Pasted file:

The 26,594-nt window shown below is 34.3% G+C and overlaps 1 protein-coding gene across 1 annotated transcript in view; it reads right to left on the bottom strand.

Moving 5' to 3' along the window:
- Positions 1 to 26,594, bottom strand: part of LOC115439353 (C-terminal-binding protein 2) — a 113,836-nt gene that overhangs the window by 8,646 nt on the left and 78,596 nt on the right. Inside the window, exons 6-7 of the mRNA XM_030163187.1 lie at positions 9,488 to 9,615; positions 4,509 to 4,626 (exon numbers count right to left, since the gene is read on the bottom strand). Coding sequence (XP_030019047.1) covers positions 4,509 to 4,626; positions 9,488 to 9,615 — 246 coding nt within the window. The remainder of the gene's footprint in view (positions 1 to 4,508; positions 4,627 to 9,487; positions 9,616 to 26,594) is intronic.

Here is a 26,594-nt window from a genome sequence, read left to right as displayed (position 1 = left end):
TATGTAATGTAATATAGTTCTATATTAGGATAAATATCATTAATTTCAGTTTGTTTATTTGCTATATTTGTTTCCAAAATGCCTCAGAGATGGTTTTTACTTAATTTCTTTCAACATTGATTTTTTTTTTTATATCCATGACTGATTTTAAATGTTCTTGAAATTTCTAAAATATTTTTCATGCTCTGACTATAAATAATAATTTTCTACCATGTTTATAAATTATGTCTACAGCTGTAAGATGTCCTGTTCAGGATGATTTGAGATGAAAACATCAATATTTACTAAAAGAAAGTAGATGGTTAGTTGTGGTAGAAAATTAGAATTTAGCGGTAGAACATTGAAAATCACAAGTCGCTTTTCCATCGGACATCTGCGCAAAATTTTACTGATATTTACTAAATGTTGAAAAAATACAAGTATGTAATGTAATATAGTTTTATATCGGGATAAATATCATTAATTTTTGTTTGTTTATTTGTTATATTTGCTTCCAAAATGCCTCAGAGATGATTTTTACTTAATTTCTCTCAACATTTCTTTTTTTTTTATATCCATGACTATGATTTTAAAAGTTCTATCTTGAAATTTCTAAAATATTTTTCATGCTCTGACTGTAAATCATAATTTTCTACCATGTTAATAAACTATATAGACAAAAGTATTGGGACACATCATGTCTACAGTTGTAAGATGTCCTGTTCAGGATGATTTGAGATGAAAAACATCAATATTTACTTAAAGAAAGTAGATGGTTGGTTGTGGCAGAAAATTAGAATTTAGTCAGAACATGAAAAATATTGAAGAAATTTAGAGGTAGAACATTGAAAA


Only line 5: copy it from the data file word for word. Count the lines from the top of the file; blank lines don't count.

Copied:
TATGTAATGTAATATAGTTCTATATTAGGATAAATATCATTAATTTCAGTTTGTTTATTTGCTATATTTGTTTCCAAAATGCCTCAGAGATGGTTTTTACTTAATTTCTTTCAACATTGATTTTTTTTTTTATATCCATGACTGATTTTAAATGTTCTTGAAATTTCTAAAATATTTTTCATGCTCTGACTATAAATAATAATTTTCTACCATGTTTATAAATTATGTCTACAGCTGTAAGATGTCCTGTTCAGGATGATTTGAGATGAAAACATCAATATTTACTAAAAGAAAGTAGATGGTTAGTTGTGGTAGAAAATTAGAATTTAGCGGTAGAACATTGAAAATCACAAGTCGCTTTTCCATCGGACATCTGCGCAAAATTTTACTGATATTTACTAAATGTTGAAAAAATACAAGTATGTAATGTAATATAGTTTTATATCGGGATAAATATCATTAATTTTTGTTTGTTTATTTGTTATATTTGCTTCCAAAATGCCTCAGAGATGATTTTTACTTAATTTCTCTCAACATTTCTTTTTTTTTTATATCCATGACTATGATTTTAAAAGTTCTATCTTGAAATTTCTAAAATATTTTTCATGCTCTGACTGTAAATCATAATTTTCTACCATGTTAATAAACTATATAGACAAAAGTATTGGGACACATCATGTCTACAGTTGTAAGATGTCCTGTTCAGGATGATTTGAGATGAAAAACATCAATATTTACTTAAAGAAAGTAGATGGTTGGTTGTGGCAGAAAATTAGAATTTAGTCAGAACATGAAAAATATTGAAGAAATTTAGAGGTAGAACATTGAAAA